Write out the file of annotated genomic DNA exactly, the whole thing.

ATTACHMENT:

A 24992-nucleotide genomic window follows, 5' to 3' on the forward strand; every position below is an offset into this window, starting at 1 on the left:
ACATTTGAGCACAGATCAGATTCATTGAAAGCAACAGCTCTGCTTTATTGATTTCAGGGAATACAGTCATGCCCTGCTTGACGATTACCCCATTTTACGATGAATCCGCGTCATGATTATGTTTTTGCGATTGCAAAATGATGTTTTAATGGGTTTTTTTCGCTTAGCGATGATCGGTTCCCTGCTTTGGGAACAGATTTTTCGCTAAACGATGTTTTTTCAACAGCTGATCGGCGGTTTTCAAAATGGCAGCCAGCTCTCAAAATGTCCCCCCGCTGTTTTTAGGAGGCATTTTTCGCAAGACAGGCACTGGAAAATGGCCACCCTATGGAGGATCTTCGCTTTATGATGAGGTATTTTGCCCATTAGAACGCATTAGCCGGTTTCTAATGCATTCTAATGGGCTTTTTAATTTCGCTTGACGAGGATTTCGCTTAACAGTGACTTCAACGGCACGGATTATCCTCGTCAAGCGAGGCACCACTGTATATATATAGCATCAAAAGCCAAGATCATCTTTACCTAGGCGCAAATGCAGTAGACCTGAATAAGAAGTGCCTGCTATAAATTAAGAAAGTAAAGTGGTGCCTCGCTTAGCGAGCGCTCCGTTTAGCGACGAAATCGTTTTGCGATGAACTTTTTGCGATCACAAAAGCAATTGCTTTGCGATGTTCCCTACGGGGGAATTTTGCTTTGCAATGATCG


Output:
A 24992-nucleotide genomic window follows, 5' to 3' on the forward strand; every position below is an offset into this window, starting at 1 on the left:
ACATTTGAGCACAGATCAGATTCATTGAAAGCAACAGCTCTGCTTTATTGATTTCAGGGAATACAGTCATGCCCTGCTTGACGATTACCCCATTTTACGATGAATCCGCGTCATGATTATGTTTTTGCGATTGCAAAATGATGTTTTAATGGGTTTTTTTCGCTTAGCGATGATCGGTTCCCTGCTTTGGGAACAGATTTTTCGCTAAACGATGTTTTTTCAACAGCTGATCGGCGGTTTTCAAAATGGCAGCCAGCTCTCAAAATGTCCCCCCGCTGTTTTTAGGAGGCATTTTTCGCAAGACAGGCACTGGAAAATGGCCACCCTATGGAGGATCTTCGCTTTATGATGAGGTATTTTGCCCATTAGAACGCATTAGCCGGTTTCTAATGCATTCTAATGGGCTTTTTAATTTCGCTTGACGAGGATTTCGCTTAACAGTGACTTCAACGGCACGGATTATCCTCGTCAAGCGAGGCACCACTGTATATATATAGCATCAAAAGCCAAGATCATCTTTACCTAGGCGCAAATGCAGTAGACCTGAATAAGAAGTGCCTGCTATAAATTAAGAAAGTAAAGTGGTGCCTCGCTTAGCGAGCGCTCCGTTTAGCGACGAAATCGTTTTGCGATGAACTTTTTGCGATCACAAAAGCAATTGCTTTGCGATGTTCCCTACGGGGGAATTTTGCTTTGCAATGATCG